During 2007, Sibiu co-organizes in partnership with Luxembourg The Cultural Capital of Europe. The slogan under which Sibiu is promoted and this event is “Sibiu, young man from 1191”. However, the first human settlements attested in the region occupied today by the city of Sibiu dates from the fourth century AD In that period, in the area where today is the Guşteriţa neighborhood, there was an important one Roman settlement.

And also from that century is preserved the “Donert of Biertan”, ale whose inscriptions in Latin come to attest once more the presence of a population of Romanesque origin in this region. In fact, this population is believed to be the interference that resulted after the Romanization of the Dacian population and after the retreat Romanians from Dacia.

Almost a millennium later, the first documents attesting to a settlement appear human resources on the territory of today’s Sibiu. On December 20, 1191, Pope Celestin al III issues an act by which the existence in Sibiu of a preposition a was confirmed Germans living in Transylvania. At the same time, this act also regulated the ecclesiastical organization of the Germanic settlers settled in Transylvania. The next act proving the presence of Germanic settlers in the region Sibiu dates a few decades later, when King Andrew II issued in 1224 a golden bubble through which German settlers enjoyed certain rights and privileges, thus placing themselves above the native population. The first forms of administrative organization of the Saxons are the seats, who are being certified for the first time once in 1302, so that in 1355 the province of Sibiu was attested, which at that time the weather counted seven seats. In fact, during this period Sibiu also received the title of civitas, in 1366 being mentioned for the first time in a document the name of Hermannstadt.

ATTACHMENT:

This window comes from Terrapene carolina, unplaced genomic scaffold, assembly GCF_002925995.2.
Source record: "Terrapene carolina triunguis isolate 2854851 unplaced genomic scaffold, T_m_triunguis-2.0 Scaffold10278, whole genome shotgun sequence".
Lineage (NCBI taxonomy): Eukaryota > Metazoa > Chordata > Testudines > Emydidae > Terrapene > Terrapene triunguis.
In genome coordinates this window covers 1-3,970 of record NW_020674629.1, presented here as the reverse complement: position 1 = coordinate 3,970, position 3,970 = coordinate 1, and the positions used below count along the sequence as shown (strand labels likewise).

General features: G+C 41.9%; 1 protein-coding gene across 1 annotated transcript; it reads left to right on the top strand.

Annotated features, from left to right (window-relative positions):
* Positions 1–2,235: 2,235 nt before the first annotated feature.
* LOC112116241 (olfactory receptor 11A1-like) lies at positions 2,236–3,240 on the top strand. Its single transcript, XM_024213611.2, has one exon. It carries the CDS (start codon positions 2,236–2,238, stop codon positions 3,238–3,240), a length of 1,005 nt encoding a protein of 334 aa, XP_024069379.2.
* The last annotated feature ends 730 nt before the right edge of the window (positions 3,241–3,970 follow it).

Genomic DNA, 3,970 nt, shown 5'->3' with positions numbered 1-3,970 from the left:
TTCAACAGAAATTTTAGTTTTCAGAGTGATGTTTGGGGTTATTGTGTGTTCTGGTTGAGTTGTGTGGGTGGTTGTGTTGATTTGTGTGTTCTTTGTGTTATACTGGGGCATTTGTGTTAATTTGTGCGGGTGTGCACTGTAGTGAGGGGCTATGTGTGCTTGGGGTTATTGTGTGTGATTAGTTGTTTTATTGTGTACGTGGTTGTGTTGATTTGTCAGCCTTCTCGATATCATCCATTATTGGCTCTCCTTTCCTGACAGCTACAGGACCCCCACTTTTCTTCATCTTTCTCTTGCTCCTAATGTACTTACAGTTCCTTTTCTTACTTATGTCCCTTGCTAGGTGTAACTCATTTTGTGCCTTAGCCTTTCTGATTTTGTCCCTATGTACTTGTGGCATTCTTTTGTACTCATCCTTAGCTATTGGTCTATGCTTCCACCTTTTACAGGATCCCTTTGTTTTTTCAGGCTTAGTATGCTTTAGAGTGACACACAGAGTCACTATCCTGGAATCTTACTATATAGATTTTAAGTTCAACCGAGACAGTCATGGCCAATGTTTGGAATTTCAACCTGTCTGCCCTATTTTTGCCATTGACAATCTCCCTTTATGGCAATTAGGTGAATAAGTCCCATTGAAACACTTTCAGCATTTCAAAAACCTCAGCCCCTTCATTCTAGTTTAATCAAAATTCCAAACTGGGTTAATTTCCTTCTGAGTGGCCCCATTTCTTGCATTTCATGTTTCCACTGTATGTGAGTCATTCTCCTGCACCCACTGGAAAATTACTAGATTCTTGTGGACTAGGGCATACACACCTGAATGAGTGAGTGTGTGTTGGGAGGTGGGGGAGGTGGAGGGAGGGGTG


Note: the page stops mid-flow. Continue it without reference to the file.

Today, the people of Sibiu boast the medieval side of their city. The medieval era of constituted for Hermannstadt a prolific period in all respects, both economically and administratively. Economically, in Hermannstadt the craftsmen who organize themselves are clearly highlighted, depending on the different one’s activities and trades, in guilds. The year 1376 finds in Hermannstadt 19 guilds, for to reach 40 in the eighteenth century. However, the Middle Ages was also a grinding period for Sibiu. Located on the border between the Kingdom of Hungary, May The late Habsburg Empire, and the Ottoman Empire, Sibiu played several roles, from administrative center of the region to the battlefield, it was set on fire in May many lines. The defeat of the Ottoman Empire by the Habsburgs in the twentieth century XVII, transformed Sibiu between 1692 and 1790 into the capital of the Principality Transylvania. In 1745, the first postal line was established between Sibiu and Vienna. She performed races between the two cities twice a month. In the first half of the 19th century, Sibiu received a new wave of settlers, they came from Austria. In parallel with the increase in the population of Germanic origin, Sibiu also becomes a center of the Romanians and of their struggle for freedom. Into the 18th century, the Diet of Transylvania and the Romanian National Party from Transylvania. The 19th century finds Sibiu in full economic development and demographic, the outskirts of the city far exceeding the defensive walls of the period medieval. In 1900 Sibiu had 26,000 inhabitants, of which 15,000 were Germans. The name changes from Hermannstadt to Sibiu in 1919. Sibiu was like that the third city in the Austro-Hungarian Empire in which electric lighting was introduced and the second in which the electric tram was introduced. In 1925 the population Sibiu had grown to 44,000 people, of which 23,000 were Germans. The situation would it changes drastically with the advent of communism, in 1945 beginning the deportation to the Soviet Union. However, his urban plans Ceausescu left the old town intact, Sibiu becoming in 1968 the county seat with the same name. On December 21, 1989, Sibiu was the second city in Romania that revolted against communism. In 2007, Sibiu was declared The Cultural Capital of Europe, next to Luxembourg.

 

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